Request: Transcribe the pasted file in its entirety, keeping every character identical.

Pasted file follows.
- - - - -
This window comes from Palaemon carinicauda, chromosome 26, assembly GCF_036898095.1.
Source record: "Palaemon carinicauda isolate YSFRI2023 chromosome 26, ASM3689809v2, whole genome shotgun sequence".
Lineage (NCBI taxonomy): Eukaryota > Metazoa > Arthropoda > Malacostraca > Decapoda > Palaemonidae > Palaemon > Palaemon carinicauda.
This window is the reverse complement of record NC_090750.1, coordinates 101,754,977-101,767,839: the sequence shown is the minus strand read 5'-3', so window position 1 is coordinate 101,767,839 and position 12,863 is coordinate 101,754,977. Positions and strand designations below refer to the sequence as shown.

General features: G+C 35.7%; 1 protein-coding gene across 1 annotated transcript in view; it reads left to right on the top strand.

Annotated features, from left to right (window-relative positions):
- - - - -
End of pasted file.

This window comes from Palaemon carinicauda, chromosome 26, assembly GCF_036898095.1.
Source record: "Palaemon carinicauda isolate YSFRI2023 chromosome 26, ASM3689809v2, whole genome shotgun sequence".
Lineage (NCBI taxonomy): Eukaryota > Metazoa > Arthropoda > Malacostraca > Decapoda > Palaemonidae > Palaemon > Palaemon carinicauda.
This window is the reverse complement of record NC_090750.1, coordinates 101,754,977-101,767,839: the sequence shown is the minus strand read 5'-3', so window position 1 is coordinate 101,767,839 and position 12,863 is coordinate 101,754,977. Positions and strand designations below refer to the sequence as shown.

General features: G+C 35.7%; 1 protein-coding gene across 1 annotated transcript in view; it reads left to right on the top strand.

Annotated features, from left to right (window-relative positions):